Urfa biber, also called Urfa pepper or Isot pepper, is a chili pepper flake from Southern Turkey. Slightly smoky, salty, and earthy, a sprinkle of the deep crimson spice adds mild heat and depth of flavor to savory dishes like hummus, baba ganoush, muhammara, and more.
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Food Stories: Urfa Pepper at First Taste
I traveled to visit my husband’s family in Turkey about a year into our relationship. His father played tour guide, driving us from his citrus farm in Adana, Turkey, south to Gaziantep and Antakya, two ancient cities about 30 miles from the Syrian border.
I learned to eat baklava upside down so the most syrupy, buttery portion hits your palate first. I tried a rich, fatty lamb stew called Beyran for breakfast (my husband, ironically, tapped out at that point). And, I walked the tiny aisles of the Turkish spice markets.
At the bazaars, Antep pistachios, dried fruits, and spices spanning the colors of the rainbow make tiny mountains in large wooden barrels. Alongside, vendors sell copper pots next to antique chessboards and handmade guitars, with dried peppers and vegetables dancing in the wind above their heads.
It was there that I first sampled Urfa biber, Turkish for “Urfa pepper.” I had heard of Aleppo pepper—the spice had been popping up as simply “Aleppo” on trendy restaurant menus for years. But Urfa biber was different. A bit more oily with a deeper maroon color, it looked like finely ground dark roast coffee.
As I nibbled on a pinch, I began to understand how much variety there is in the word of dried chili peppers. Urfa biber tastes tannic with a sweet sun-dried flavor, a hint of smoke, and a mild lingering spice. I was no longer limited to basic chili flakes!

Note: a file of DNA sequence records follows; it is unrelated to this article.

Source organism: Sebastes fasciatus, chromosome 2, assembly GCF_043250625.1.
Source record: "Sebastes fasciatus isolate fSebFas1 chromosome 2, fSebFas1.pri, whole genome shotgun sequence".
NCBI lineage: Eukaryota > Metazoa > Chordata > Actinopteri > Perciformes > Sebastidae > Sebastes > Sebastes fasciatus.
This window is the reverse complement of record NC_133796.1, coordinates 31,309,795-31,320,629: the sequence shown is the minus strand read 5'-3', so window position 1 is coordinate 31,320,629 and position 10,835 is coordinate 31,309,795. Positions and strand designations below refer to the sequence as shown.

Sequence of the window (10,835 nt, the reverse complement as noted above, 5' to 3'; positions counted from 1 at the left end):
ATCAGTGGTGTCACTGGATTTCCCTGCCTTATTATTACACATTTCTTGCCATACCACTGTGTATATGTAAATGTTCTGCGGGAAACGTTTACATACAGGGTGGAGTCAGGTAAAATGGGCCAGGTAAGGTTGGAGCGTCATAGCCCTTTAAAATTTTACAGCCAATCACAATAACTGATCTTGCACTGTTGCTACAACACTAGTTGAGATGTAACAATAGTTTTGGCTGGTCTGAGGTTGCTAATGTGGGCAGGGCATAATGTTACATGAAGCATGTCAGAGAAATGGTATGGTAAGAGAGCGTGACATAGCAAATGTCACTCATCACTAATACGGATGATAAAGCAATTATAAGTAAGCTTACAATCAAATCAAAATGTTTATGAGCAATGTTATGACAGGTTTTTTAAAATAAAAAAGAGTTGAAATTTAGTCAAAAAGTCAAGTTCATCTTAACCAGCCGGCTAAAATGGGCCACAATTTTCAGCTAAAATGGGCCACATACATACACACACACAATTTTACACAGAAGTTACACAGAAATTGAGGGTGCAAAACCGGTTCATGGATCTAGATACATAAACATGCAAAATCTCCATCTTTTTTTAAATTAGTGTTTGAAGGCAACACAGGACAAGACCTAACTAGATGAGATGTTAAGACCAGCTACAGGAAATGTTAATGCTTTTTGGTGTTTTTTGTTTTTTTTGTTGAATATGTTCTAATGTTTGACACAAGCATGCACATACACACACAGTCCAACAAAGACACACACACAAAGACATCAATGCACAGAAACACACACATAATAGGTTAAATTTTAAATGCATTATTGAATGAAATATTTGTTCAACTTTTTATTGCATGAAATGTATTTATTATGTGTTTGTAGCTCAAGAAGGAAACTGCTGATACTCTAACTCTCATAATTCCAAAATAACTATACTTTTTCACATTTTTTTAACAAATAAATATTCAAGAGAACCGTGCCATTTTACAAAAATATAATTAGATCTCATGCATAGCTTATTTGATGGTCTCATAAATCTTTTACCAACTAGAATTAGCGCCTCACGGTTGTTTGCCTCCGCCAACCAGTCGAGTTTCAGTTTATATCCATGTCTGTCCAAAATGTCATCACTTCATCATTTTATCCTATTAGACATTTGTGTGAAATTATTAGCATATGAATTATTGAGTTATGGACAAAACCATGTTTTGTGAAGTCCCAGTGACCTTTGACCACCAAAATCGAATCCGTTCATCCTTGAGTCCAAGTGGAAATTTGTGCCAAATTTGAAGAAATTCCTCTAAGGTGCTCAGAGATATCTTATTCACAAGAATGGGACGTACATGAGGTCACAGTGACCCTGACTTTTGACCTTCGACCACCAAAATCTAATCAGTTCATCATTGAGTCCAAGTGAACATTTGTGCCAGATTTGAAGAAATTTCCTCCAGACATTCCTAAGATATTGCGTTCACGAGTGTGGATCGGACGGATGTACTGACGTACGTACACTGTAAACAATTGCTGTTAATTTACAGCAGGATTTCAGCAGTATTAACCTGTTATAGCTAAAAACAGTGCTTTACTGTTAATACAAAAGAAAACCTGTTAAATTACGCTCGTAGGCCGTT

Urfa biber has since become a staple of my spice drawer. Give this lesser-known Mediterranean spice a try. You may, like me, find yourself sprinkling the dried chili pepper on scrambled eggs, lentil soup, and even take out pizza.
How is Urfa Biber Made?
To make Urfa biber, farmers harvest deep red peppers from Şanlıurfa, a city in southeastern Turkey ("Urfa" for short). The peppers are sun-dried during the day, then tightly wrapped at night to “sweat.” The concentrated pepper is dried once more before it is ground and packaged.
This sun curing gives Urfa pepper its sweet, almost caramelized and wine-like flavor and lightly smoky quality. Wrapping the peppers overnight enhances their flavor and accounts for the spice’s oily appearance.
How to Use Urfa Biber
Use Urfa biber just as you'd use any chili flakes, from dried red chili peppers to Aleppo pepper to even black peppercorn.
I’ve sprinkled Urfa biber on my morning Çılbır (Turkish Poached Eggs) and Mantı (a Turkish dumpling with garlicky yogurt). I've use it to give a final pop of color to my homemade dips, from hummus to baba ganoush. I've mixed it with equal parts sumac and salt, sprinkled the blend on grilled watermelon, and used it to rim the glass of my margarita—like Turkish Tajín!
You can also use Urfa biber like black pepper. Draw out the earthy flavors of a summer tomato with a sprinkle of Urfa biber and flaky salt. Upgrade your takeout pizza. Add a hint of smokiness to your salad dressings. Treat it like black peppercorn and the list goes on and on!
How to Store Spices
Store spices, including Urfa biber, sealed in a cool, dry, dark environment, like your pantry or spice drawer. Like fresh herbs, spices get duller over time. Replenish your spice drawer often—I happen to know of the perfect place!
Best Substitutes for Urfa Biber
Aleppo pepper, with its slightly fruity flavor profile and mild spice level, is a solid substitute for Urfa biber. Red chili flakes will have a stronger kick and less complex flavor, but they’d work too. And, of course, black peppercorn will do the trick in a pinch (so to speak).
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